When it comes to custom cars, few brands can stick out their chests as much as Rolls-Royce: the Goodwood house has always made a cult out of the theme, becoming a benchmark in working with the client to find the vehicle that best suits them. represent. But now they went a step further and, according to his own words, for their last one-off they had to overcome the most complex technical challenges in their history. To the point that it took them four years to make it.
The car in question is the Rolls-Royce aPhantom Syntopi, the result of intense work by Bespoke, the most artisan division of the brand. It takes its name from a collection that the Dutch fashion designer Iris van Herpen presented in 2018, inspired by the shapes and patterns that can be found in nature, and it is precisely with her that they worked to achieve the goal.
The Phantom is one of the models associated with the Rolls-Royce tradition. Present since 1925 under that name in the brand's catalogue, the current generation was launched in 2003. A good way to celebrate its 20th anniversary.
"For this special collaboration, I was inspired by the concept of 'weaving water' and transformed the feeling of being in motion into an immersive experience of fluidity inside the Rolls-Royce Phantom," explained Van Herpen.
As he argued, "I wanted this to become a state-of-the-art experience being overwhelmed by the forces of nature," as "the powerful movement of the Phantom is intertwined with the shifting three-dimensional waves inside the car to embody the ingenuity of nature." .
Indeed, this concept is obvious as soon as the car doors are opened: the first thing that catches your eye is the roof, made from a single piece of leather, selected from over a thousand different options, and to which, in addition to 187 LED lights to emulate a starry sky, 162 cuts were applied by hand to give it a 3D sensation similar to the flow of a liquid.
That single finish, that of the roof, was one of the great objectives of the project, and it took the Van Herpen team some 300 hours of work in the Rolls-Royce workshop in Goodwood until it was as they imagined. A considerable percentage of the 700 hours that they invested in total for the cabin.
Around this idea converge luxury proposals for all the senses, starting with the upholstery of the seats, in leather, nylon and organza fabric, and even in the detail that the rear headrests were adapted to also fulfill the function of a dispenser perfume.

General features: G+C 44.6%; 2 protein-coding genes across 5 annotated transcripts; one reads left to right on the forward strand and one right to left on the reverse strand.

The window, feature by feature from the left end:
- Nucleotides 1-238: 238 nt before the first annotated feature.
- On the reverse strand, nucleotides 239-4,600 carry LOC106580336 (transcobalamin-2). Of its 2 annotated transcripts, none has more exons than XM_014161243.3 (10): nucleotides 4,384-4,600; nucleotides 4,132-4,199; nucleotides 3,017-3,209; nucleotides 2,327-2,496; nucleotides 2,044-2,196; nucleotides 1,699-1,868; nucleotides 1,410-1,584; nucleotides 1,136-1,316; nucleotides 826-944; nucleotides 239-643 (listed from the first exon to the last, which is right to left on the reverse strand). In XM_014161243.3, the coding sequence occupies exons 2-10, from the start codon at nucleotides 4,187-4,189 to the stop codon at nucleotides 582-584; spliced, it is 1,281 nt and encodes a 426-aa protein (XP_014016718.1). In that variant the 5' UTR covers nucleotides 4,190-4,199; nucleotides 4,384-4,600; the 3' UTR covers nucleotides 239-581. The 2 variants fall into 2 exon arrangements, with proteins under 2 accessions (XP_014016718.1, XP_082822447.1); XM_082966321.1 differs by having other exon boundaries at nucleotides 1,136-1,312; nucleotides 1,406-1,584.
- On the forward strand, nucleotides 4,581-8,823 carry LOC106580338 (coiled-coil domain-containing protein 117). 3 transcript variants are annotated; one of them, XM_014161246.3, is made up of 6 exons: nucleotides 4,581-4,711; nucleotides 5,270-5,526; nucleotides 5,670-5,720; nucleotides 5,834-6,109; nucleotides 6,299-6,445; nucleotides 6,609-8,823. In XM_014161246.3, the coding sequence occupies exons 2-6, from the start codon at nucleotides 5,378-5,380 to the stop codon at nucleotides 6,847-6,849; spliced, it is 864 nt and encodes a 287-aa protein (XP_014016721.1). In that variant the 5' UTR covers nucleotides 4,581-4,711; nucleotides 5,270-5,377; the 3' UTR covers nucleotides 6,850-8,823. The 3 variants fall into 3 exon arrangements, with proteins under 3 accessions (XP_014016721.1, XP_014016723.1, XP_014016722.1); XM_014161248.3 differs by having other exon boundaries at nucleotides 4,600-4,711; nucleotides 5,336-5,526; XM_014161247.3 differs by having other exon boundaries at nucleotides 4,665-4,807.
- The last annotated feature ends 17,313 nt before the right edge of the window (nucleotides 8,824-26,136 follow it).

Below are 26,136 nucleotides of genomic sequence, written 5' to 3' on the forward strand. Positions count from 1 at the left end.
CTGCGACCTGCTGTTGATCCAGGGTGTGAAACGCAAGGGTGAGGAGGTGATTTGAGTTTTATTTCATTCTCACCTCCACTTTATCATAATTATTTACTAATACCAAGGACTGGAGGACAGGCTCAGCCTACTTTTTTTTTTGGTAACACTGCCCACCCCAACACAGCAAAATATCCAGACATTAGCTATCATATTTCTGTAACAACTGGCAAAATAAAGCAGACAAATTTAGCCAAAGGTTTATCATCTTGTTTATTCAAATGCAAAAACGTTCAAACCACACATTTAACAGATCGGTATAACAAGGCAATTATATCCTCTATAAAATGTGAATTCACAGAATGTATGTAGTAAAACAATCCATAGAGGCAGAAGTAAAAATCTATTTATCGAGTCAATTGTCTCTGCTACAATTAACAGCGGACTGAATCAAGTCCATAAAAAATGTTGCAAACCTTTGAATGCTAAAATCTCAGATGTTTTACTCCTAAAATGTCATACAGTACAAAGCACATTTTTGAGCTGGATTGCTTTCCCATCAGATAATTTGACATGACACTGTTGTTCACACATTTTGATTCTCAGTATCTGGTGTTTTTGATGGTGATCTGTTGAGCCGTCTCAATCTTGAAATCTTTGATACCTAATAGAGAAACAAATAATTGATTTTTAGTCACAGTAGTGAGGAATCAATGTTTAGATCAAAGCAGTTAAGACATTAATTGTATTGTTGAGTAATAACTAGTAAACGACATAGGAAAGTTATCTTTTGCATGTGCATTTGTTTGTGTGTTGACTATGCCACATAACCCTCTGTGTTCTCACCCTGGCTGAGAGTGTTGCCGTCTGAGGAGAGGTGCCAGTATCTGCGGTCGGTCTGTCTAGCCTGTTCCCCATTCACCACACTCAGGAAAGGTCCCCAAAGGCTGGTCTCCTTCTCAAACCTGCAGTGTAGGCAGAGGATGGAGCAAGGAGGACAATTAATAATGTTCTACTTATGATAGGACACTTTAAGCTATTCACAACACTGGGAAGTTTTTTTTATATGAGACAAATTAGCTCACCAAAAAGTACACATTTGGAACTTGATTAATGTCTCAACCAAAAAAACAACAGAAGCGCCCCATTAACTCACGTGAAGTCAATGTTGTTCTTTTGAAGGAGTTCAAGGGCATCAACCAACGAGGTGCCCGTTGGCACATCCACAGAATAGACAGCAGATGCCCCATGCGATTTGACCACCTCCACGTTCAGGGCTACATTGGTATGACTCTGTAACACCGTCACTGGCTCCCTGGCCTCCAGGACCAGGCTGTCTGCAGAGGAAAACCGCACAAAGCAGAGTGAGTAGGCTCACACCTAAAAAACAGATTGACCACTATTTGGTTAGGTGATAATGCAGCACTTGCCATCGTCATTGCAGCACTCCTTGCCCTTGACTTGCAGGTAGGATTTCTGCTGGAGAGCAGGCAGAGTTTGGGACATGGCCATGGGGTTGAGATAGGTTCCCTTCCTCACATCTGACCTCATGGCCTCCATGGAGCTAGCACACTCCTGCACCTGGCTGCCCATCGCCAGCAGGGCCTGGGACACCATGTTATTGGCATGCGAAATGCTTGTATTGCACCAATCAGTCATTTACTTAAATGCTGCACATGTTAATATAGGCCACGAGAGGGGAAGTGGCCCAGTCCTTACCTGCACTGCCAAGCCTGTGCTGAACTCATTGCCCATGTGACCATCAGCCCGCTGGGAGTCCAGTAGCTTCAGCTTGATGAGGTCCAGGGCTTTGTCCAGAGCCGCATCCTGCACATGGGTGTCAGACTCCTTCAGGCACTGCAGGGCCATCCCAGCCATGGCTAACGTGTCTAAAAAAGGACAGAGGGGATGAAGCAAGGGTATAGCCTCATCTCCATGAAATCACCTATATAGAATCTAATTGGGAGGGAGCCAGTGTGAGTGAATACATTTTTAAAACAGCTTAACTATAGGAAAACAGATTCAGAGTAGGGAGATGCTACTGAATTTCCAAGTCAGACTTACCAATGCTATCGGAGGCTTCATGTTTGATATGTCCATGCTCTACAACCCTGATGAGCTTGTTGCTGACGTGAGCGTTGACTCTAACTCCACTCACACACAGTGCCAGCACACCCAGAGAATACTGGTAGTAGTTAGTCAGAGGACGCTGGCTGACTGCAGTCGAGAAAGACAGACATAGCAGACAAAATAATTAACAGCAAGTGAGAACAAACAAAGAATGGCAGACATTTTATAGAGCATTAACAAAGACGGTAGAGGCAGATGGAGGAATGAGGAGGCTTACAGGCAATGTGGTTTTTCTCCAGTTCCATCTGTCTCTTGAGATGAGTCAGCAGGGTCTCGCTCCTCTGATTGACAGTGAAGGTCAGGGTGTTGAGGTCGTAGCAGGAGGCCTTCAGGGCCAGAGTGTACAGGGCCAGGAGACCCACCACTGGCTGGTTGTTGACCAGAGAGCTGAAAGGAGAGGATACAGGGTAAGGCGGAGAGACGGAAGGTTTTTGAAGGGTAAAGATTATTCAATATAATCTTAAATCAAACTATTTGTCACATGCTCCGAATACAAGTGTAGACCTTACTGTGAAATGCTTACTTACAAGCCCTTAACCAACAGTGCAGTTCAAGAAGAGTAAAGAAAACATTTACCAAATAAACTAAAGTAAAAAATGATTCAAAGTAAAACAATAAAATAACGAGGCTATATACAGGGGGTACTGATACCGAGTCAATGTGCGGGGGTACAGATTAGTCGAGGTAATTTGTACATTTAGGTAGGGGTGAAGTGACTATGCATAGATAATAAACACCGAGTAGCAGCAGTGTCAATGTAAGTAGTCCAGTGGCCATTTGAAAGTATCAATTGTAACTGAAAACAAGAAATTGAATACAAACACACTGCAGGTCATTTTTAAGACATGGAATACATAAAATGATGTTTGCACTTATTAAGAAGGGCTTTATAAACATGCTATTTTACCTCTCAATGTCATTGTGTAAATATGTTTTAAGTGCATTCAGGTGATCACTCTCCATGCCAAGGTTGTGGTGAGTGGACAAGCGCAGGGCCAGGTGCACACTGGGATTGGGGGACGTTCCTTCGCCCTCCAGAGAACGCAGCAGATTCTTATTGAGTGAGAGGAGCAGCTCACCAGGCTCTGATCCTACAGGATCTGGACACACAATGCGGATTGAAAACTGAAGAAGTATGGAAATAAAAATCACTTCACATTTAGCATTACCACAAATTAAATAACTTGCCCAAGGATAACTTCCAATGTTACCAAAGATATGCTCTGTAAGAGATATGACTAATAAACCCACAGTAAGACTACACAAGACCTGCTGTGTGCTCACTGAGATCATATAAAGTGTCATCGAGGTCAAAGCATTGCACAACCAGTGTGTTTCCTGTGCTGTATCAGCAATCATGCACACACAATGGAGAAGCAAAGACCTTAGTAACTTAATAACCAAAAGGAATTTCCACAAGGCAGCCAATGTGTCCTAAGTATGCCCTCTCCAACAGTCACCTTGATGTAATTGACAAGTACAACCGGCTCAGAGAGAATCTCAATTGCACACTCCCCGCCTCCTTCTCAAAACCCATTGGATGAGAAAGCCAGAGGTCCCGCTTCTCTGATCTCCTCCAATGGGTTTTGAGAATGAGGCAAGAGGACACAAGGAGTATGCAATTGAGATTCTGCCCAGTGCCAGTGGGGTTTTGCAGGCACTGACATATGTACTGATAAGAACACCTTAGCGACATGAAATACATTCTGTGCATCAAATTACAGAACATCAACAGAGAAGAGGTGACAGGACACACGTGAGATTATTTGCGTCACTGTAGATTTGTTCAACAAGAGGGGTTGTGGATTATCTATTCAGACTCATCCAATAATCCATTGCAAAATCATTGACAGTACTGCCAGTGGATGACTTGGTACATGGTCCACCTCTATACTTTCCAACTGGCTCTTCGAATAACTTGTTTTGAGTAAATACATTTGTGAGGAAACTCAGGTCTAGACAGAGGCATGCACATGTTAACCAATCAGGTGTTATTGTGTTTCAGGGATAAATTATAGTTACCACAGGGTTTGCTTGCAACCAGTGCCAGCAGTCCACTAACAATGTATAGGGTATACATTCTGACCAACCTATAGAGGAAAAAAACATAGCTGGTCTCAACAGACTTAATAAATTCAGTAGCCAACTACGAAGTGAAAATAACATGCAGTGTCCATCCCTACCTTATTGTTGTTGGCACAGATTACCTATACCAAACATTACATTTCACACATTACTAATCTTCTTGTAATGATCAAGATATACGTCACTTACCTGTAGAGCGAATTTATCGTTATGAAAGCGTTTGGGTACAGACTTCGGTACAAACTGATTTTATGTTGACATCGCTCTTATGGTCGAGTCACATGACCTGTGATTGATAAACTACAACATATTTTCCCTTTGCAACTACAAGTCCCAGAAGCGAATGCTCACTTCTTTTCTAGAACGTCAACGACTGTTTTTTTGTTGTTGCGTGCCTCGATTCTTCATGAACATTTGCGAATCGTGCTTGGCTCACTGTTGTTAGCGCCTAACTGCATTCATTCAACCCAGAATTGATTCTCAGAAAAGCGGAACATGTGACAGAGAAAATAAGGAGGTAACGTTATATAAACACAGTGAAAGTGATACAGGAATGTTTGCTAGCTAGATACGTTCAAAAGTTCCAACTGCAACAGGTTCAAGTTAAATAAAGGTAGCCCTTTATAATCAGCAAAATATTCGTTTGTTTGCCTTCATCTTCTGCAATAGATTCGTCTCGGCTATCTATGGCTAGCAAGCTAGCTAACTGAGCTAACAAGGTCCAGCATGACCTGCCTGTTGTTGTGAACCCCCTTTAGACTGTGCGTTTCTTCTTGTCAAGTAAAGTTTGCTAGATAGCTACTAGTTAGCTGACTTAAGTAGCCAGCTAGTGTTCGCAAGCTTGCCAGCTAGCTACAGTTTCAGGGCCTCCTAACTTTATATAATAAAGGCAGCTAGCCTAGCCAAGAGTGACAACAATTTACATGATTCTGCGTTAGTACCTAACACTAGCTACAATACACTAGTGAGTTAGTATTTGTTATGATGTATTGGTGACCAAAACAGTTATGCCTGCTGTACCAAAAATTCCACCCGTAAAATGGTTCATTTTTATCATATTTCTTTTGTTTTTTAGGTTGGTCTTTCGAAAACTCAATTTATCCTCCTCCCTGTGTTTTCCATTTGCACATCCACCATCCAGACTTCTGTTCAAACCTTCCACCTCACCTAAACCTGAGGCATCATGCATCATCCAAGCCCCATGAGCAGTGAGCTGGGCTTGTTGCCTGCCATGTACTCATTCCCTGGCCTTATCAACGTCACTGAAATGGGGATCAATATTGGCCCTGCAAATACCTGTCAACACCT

The presentation of a vehicle created with haute couture techniques required four years of work. The concept of "weaving water" is also present in the tabletop in the tables in the rear sector, for example, but particularly in the exterior, in the imposing wave design of the bonnet, a work by hand in which multiple layers of paint and varnish with glass particles that required four months of trial and error until calibrating the right proportion of each material.
Of course, the proposal fits perfectly with the finish chosen for the bodywork, baptized "Liquid Black" and created especially for this car: a metallic violet that, from a kind of iridescent effect, allows it to vary its hue and show itself lighter or darker depending on how light rays are reflected.
All this makes it an imposing vehicle, which also stands out for its measurements: based on the Rolls-Royce Phantom EWB, it is 6.91 meters long to complete a wheelbase of 3,772 millimeters, a detail that adds even more luxury and comfort to the proposal, especially to give greater display to the rear seats, the great stars of this type of vehicle.
But that does not mean that the mechanics do not matter, on the contrary: it rises to the occasion, and the Rolls-Royce Phantom Syntopia mounts a V12 engine –which says goodbye in this one-off– biturbo of 6.75 liters of displacement, which delivers about 571 HP of power to the rear axle at 5,000 rpm and 900 Nm of torque at 1,700 rpm from an 8-speed ZF automatic gearbox.
With this system, and despite the fact that the scale warns that it reaches 2,745 kilos, the car has the capacity to accelerate from 0 to 100 km/h in 5.5 seconds, and to easily touch the 250 km/h that its electronics imposed as a maximum speed limit.
“Once again we redraw the limits of innovation, craftsmanship and customization; not only for a car, but for the entire luxury sector in general", outlined the Executive Director of Rolls-Royce Motor Cars, Torsten Müller-Ötvös, about this ambitious project, of which the brand preferred not to disclose its price nor the name of the client who challenged them to materialize it.